Common Types of BBQ Smokers
What Are Common Types of BBQ Smokers?
Out of the many different types of BBQ smokes, which kind should you use?
A lot of it depends on preference, but the actual cooking results change too depending on the type of smoker you are using. Here is a general overview of the different types of barbecue cookers available and how they work.
One of the most common types of BBQ smokers is offset smokers. These smokers have a box specifically dedicated for the fire and smoke. Since the food and the firebox are in separate chambers, the fire is never in direct contact with the food.
Offset smokers primarily come in two styles:
Cross-Flow Offset Smokers
Cross-flow style offset smokers tend to be less expensive, but if purchased from a well-known and reliable manufacturer they do a fine job. These units cook with l heat and smoke exiting the firebox and crossing over the meat, then exiting out a chimney on the opposite side.
Better quality cross-flow offset smokers use a diffuser. A diffuser is a tube or box that runs the length of the cooking chamber that the heat and smoker must pass through. The diffuser has holes that allow the smoke and heat to infuse the meat in the cooking chamber while keeping the heat evenly distributed.
Reverse-Flow Offset Smokers
Reverse-flow offset smokers are most often used by BBQ pitmasters and caterers. The technology is the same as the cross-flow except for one important aspect; when the heat and the smoke exit the offset firebox, it travels under a fully sealed drip pan to the nose (opposite end) of the smoker.
There is an opening in the drip pan at the nose of the smoker allowing the heat and smoke to reverse and come back over the food and exit the chimney.
The heat and the smoke traveling under the drip pan heats up the drip pan so that when the juices drip off the meat they vaporize on the pan, permeate the meat with delicious flavor, and provide radiant heat for cooking. When the heat and the smoke reverse is when the meat receives its smoke and the rest of the heat needed for cooking.
Because of this technology, reverse-flow smokers provide a well-balanced cook. Additionally, because of the offset firebox, the pitmaster can add more wood or charcoal as needed or mix different woods to provide a unique flavor profile.
Convection cookers usually have the fire within the cooking chamber. Typically they have a drip pan between the fire and the cooking grate to provide "indirect heat”. With convection roasters you typically have to add your fuel at the beginning off the cook then "set it and forget it" unless it has some kind of pullout that allows you to get to the fire without disassembling the cooker.
The cooking process is a convection cycle where the smoke and the heat travels up and around the drip pan then exits out the hood vents. Usually the fire in these units is a combination of a lot of charcoal and some wood. With convection BBQ cookers can't manipulate the wood or fire once the cooking process starts.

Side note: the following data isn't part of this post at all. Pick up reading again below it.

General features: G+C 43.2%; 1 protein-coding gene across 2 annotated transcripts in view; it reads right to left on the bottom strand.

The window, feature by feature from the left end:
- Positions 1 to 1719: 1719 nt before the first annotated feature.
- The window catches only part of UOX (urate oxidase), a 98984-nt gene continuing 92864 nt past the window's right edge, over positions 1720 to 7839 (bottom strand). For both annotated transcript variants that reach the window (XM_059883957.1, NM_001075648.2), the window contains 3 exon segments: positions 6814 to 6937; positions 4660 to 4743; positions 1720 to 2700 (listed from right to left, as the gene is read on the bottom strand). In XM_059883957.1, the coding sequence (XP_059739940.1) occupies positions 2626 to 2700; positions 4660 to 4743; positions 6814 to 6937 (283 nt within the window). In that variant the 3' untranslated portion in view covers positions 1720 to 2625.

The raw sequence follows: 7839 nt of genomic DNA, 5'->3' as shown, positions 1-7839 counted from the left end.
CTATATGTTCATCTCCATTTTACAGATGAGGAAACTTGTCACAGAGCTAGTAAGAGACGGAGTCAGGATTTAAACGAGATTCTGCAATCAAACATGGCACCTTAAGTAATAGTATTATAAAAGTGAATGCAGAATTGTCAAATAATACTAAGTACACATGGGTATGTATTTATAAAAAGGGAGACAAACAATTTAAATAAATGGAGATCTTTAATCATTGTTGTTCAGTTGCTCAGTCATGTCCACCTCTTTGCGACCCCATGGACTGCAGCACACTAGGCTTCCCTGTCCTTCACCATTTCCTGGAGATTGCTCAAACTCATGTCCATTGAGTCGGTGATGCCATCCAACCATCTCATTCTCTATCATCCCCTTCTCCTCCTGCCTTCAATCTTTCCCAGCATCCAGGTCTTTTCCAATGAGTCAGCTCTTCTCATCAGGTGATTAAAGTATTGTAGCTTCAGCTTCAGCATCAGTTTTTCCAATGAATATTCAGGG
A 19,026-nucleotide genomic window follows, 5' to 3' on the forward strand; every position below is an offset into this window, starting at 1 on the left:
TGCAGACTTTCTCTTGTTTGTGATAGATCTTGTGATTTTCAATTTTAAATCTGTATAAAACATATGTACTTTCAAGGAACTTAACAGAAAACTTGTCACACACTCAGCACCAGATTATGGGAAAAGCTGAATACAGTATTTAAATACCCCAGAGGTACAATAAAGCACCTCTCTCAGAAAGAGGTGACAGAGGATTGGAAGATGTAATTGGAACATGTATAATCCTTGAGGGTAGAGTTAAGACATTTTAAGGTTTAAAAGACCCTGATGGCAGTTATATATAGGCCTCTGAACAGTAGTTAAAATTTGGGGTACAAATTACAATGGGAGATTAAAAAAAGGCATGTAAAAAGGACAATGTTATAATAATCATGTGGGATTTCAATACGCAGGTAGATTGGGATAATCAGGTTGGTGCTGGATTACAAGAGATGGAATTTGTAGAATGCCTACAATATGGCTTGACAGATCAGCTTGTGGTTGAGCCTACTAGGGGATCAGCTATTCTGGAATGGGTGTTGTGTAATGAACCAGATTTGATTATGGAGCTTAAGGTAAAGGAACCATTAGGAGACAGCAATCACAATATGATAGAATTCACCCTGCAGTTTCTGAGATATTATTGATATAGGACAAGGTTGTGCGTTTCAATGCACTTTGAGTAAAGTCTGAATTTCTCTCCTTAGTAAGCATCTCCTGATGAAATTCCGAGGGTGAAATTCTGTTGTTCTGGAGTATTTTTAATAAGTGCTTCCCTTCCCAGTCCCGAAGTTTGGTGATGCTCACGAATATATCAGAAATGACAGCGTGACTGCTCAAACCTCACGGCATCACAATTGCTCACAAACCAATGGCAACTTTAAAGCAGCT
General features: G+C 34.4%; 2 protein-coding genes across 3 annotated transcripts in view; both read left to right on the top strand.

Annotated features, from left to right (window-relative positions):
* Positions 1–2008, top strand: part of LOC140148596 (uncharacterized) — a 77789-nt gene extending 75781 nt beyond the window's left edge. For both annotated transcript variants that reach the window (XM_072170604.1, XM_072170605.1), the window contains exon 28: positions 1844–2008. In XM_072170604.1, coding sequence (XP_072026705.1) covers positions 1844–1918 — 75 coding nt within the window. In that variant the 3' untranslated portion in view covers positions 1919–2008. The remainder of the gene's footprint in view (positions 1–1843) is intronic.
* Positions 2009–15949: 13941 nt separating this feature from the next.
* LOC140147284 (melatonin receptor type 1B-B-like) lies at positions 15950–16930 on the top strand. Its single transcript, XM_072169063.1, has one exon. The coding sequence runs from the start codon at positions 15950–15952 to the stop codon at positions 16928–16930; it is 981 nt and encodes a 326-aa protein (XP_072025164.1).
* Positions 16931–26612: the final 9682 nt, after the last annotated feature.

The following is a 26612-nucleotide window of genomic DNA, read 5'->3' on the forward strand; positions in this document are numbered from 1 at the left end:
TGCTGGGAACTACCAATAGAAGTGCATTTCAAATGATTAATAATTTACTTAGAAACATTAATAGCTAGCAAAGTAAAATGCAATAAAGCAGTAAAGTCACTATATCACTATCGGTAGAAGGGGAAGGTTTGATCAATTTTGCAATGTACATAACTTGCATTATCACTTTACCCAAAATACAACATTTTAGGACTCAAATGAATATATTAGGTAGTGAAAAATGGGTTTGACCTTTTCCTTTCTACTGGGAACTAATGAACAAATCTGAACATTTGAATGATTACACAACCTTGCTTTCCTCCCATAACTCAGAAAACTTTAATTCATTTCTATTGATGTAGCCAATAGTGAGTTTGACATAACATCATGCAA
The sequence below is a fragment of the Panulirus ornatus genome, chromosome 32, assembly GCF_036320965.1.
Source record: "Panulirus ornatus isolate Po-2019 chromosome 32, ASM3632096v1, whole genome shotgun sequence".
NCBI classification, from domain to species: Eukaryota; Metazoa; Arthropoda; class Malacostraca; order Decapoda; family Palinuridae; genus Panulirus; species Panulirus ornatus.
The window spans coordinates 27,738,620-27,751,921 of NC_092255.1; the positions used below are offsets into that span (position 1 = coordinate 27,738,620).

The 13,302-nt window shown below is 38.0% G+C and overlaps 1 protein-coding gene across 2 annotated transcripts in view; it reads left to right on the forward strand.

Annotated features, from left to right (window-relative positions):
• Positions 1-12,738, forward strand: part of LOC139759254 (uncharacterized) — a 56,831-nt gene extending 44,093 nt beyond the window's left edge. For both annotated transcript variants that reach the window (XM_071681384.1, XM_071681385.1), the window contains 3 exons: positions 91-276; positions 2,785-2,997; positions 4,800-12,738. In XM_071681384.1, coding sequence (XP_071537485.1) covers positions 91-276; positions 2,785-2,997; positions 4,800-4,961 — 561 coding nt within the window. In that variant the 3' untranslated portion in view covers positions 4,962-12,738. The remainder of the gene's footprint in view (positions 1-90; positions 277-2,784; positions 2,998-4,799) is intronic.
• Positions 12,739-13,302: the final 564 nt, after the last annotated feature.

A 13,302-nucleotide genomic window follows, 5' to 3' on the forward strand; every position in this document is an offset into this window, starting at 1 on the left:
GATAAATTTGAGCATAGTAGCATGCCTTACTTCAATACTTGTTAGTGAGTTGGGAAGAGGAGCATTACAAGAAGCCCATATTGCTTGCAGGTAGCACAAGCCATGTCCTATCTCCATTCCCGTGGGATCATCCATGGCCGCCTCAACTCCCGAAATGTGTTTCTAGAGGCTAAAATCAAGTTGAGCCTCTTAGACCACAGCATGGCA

Upright BBQ smokers, such as this box smoker from Meadow Creek, have become the new “rage”. This common type of smoker has a place in just about all segments of the BBQ industry. They work well in the backyard, restaurants, catering, and competing. The one drawback is they usually are too small to cook a pig. The better smokers are well insulated and efficient, using less fuel and requiring virtually no fire maintenance. Where the fire and smoke are generated varies by manufacturer.
Gravity-Feed Charcoal Smokers
Gravity-feed smokers are designed to “meter” out the required charcoal for the desired cooking temperature. The charcoal is loaded into a chute where it drops down into a firebox. Most gravity-feed smokers are well insulated, so they are very efficient. On average, these units will burn about 1 pound of charcoal per hour.
To browse a variety of gravity feed smokers from Myron Mixon you can click here:
Some people refer to these pellet cookers as grills, however, they are smokers. Grilling is better done on something else. The fuel source is a pellet that is approximately 1” long by 1/4" thick. The pellets are delivered to a burn pot in the bottom of the smoker supplying indirect heat. Some complain that the pellets do not generate enough smoke for their taste, but this is mostly dependent on the smoker selected.
Gas and Charcoal Grills
Gas and charcoal grills are primarily for grilling but with slight modifications they can easily be turned into smokers. You must utilize two zone cooking (also known as indirect) method. The indirect cooking method is simply building the fire on one side of the grill and placing the meat on the other while introducing a smoking source. On a gas grill, turn on a burner or two and leave the rest off. On a charcoal grill just build the fire to one side.
When this method is done properly you can achieve results very close to the delicious smoked meats that a traditional smoker produces.
Check Out Our Guide to Smoking With a Gas Grill